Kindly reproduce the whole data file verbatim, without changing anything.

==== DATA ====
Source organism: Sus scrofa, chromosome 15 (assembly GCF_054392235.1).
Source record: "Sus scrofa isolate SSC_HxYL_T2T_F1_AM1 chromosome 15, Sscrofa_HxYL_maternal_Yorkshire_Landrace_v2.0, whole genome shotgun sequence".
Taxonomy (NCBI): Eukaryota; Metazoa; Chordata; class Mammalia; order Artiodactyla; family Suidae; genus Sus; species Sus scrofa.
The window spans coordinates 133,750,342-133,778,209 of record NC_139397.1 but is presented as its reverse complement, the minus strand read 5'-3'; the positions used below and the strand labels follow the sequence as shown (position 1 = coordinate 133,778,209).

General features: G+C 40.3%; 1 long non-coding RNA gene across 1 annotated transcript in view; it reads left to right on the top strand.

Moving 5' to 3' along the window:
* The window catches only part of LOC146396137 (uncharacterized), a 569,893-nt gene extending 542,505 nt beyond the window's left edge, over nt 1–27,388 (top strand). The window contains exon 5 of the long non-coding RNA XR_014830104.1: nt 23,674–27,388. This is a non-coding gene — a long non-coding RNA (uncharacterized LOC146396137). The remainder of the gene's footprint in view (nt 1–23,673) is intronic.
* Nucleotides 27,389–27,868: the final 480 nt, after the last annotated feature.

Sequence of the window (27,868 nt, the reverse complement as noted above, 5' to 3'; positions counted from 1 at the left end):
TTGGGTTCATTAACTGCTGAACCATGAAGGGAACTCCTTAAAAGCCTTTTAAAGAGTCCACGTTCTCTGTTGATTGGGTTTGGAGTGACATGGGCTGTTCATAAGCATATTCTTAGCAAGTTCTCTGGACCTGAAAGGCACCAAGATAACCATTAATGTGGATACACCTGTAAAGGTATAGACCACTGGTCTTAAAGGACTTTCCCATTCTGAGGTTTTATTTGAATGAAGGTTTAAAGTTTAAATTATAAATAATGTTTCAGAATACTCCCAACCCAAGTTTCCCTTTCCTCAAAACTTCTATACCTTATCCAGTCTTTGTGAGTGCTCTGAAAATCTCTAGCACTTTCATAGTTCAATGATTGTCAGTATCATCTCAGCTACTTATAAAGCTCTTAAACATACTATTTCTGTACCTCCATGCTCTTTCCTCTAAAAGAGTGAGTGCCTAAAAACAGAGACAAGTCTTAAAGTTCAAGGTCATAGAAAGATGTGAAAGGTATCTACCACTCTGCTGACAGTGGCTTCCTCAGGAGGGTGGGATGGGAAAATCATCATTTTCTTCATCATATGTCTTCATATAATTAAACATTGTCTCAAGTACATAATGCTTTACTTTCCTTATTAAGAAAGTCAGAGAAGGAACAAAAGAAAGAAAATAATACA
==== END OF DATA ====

Source organism: Sus scrofa, chromosome 15 (assembly GCF_054392235.1).
Source record: "Sus scrofa isolate SSC_HxYL_T2T_F1_AM1 chromosome 15, Sscrofa_HxYL_maternal_Yorkshire_Landrace_v2.0, whole genome shotgun sequence".
Taxonomy (NCBI): Eukaryota; Metazoa; Chordata; class Mammalia; order Artiodactyla; family Suidae; genus Sus; species Sus scrofa.
The window spans coordinates 133,750,342-133,778,209 of record NC_139397.1 but is presented as its reverse complement, the minus strand read 5'-3'; the positions used below and the strand labels follow the sequence as shown (position 1 = coordinate 133,778,209).

General features: G+C 40.3%; 1 long non-coding RNA gene across 1 annotated transcript in view; it reads left to right on the top strand.

Moving 5' to 3' along the window:
* The window catches only part of LOC146396137 (uncharacterized), a 569,893-nt gene extending 542,505 nt beyond the window's left edge, over nt 1–27,388 (top strand). The window contains exon 5 of the long non-coding RNA XR_014830104.1: nt 23,674–27,388. This is a non-coding gene — a long non-coding RNA (uncharacterized LOC146396137). The remainder of the gene's footprint in view (nt 1–23,673) is intronic.
* Nucleotides 27,389–27,868: the final 480 nt, after the last annotated feature.

Sequence of the window (27,868 nt, the reverse complement as noted above, 5' to 3'; positions counted from 1 at the left end):
TTGGGTTCATTAACTGCTGAACCATGAAGGGAACTCCTTAAAAGCCTTTTAAAGAGTCCACGTTCTCTGTTGATTGGGTTTGGAGTGACATGGGCTGTTCATAAGCATATTCTTAGCAAGTTCTCTGGACCTGAAAGGCACCAAGATAACCATTAATGTGGATACACCTGTAAAGGTATAGACCACTGGTCTTAAAGGACTTTCCCATTCTGAGGTTTTATTTGAATGAAGGTTTAAAGTTTAAATTATAAATAATGTTTCAGAATACTCCCAACCCAAGTTTCCCTTTCCTCAAAACTTCTATACCTTATCCAGTCTTTGTGAGTGCTCTGAAAATCTCTAGCACTTTCATAGTTCAATGATTGTCAGTATCATCTCAGCTACTTATAAAGCTCTTAAACATACTATTTCTGTACCTCCATGCTCTTTCCTCTAAAAGAGTGAGTGCCTAAAAACAGAGACAAGTCTTAAAGTTCAAGGTCATAGAAAGATGTGAAAGGTATCTACCACTCTGCTGACAGTGGCTTCCTCAGGAGGGTGGGATGGGAAAATCATCATTTTCTTCATCATATGTCTTCATATAATTAAACATTGTCTCAAGTACATAATGCTTTACTTTCCTTATTAAGAAAGTCAGAGAAGGAACAAAAGAAAGAAAATAATACA